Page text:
Jewish Healthcare Foundation News
Cradle Cincinnati Shares Strategies for Reducing Infant Mortality
Two co-founders of Cradle Cincinnati, a collaborative formed to reduce infant mortality, told their story to their counterparts in Allegheny County at a meeting convened by JHF on March 18.
The two Ohio doctors — Elizabeth Kelly, MD, and James M. Greenberg, MD — made clear that they don't have all the answers, but are eager to share their lessons (and mistakes) in a campaign born in 2013 out of urgency. Their county (Hamilton) had the second-worst infant mortality rate in the nation, and a collective response was needed. Dr. Greenberg is director of the Division of Neonatology at Cincinnati Children's Hospital Medical Center; Dr. Kelly is director of Community Women's Health at University of Cincinnati Medical Center.
Their approach started with listening. The "first part of the project was real ethnography, learning what mattered to women in their health and life," said Dr. Greenberg. "It couldn't be people like me saying, 'We are here to help you, and we know what you need.'We had to start with a blank slate, and ask how to redesign everything about how pregnancy is experienced."
The local attendees were Jada Shirriel, MS, CLC, the CEO of Healthy Start, and Nicole Singletary, director of In Home programs at Healthy Start; Dannai Wilson, MS, manager in the Division of Maternal and Child Health Services at the Allegheny County Health Department; Brandi Gentry, a certified birth and bereavement doula who is the founder of Oli's Angels; Anna Ettinger, PhD, senior research scientist, University of Pittsburgh School of Medicine; and Debra Bogen, MD, a pediatrician at UPMC Children's Hospital of Pittsburgh and professor of Pediatrics, Psychiatry, and Clinical and Translational Science at Pitt.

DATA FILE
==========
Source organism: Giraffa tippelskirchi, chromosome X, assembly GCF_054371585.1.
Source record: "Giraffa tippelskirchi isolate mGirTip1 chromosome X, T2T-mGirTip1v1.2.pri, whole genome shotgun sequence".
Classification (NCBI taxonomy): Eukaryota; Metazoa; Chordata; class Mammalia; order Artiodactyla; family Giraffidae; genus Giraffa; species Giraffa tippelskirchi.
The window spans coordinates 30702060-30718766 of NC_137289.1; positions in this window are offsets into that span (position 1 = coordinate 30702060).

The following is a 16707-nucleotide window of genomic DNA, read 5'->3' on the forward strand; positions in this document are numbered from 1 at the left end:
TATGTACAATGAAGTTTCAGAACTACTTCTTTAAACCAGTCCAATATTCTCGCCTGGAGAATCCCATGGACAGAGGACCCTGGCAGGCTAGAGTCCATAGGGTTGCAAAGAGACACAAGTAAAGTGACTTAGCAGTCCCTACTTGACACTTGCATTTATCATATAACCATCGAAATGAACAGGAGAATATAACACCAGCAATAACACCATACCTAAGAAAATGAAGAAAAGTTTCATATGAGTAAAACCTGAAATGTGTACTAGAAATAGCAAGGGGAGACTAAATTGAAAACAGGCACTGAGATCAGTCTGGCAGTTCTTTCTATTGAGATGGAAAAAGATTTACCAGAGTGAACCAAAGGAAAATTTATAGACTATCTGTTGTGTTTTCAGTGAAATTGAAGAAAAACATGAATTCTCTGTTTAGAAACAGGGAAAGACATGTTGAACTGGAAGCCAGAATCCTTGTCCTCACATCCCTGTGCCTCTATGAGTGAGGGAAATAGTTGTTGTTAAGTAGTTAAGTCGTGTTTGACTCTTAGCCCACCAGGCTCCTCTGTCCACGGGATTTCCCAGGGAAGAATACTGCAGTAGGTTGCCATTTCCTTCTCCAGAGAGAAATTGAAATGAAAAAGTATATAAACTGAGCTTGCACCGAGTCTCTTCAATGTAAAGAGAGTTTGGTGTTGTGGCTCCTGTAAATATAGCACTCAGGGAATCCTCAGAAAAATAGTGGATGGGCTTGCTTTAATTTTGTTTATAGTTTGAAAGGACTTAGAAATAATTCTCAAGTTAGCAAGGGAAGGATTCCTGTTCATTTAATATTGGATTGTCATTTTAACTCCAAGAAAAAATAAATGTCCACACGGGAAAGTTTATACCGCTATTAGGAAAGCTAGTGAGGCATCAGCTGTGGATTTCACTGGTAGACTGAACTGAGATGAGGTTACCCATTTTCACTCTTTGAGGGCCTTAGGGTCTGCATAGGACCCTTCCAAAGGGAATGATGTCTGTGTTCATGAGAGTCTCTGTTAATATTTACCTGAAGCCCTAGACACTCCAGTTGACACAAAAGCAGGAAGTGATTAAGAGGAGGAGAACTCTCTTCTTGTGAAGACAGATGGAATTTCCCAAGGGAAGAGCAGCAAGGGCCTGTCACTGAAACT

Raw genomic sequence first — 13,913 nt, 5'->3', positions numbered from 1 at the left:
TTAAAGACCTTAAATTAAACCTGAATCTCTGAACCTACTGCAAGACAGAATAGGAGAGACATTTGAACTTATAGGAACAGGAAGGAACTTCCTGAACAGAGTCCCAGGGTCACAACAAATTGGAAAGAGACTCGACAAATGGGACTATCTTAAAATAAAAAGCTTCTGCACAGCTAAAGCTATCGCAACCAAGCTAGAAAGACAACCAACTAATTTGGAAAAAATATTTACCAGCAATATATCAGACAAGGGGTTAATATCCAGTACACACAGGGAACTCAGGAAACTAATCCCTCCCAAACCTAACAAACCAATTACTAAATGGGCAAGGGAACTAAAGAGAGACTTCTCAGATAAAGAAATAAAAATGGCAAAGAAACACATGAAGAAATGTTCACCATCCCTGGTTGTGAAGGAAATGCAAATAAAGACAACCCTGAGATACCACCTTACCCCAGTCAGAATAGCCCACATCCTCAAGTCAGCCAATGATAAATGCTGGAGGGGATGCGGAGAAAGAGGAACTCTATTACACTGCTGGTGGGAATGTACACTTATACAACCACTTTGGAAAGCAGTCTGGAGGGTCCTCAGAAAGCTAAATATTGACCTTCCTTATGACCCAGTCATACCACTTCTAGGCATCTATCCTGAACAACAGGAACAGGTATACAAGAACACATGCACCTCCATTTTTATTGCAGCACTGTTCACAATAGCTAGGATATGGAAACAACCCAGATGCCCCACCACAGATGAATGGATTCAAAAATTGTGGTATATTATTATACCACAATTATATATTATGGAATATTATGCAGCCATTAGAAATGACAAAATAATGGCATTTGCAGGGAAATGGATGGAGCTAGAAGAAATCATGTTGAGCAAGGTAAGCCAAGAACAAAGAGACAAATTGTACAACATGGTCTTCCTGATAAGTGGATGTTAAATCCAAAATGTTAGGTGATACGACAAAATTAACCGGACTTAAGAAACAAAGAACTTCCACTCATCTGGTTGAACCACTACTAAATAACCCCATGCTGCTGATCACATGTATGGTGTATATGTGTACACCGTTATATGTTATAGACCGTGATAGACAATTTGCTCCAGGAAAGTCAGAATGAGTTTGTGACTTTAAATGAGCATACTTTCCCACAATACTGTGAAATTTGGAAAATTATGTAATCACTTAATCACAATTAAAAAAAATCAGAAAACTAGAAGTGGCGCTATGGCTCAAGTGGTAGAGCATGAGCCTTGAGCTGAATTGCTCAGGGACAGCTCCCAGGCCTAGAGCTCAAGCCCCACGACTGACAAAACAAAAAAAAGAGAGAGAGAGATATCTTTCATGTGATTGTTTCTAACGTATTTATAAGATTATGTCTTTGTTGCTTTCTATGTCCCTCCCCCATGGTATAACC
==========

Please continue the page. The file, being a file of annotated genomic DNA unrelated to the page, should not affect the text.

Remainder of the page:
One of the first areas that Cradle Cincinnati addressed was extreme preterm birth rates among African-American women, as premature birth is the leading cause of infant mortality.
Dannai Wilson of Allegheny County, while welcoming the ground-level approach that Cradle Cincinnati was taking, advocates in her work for "not just asking women, 'what are your problems?' but finding out: What are your strengths?"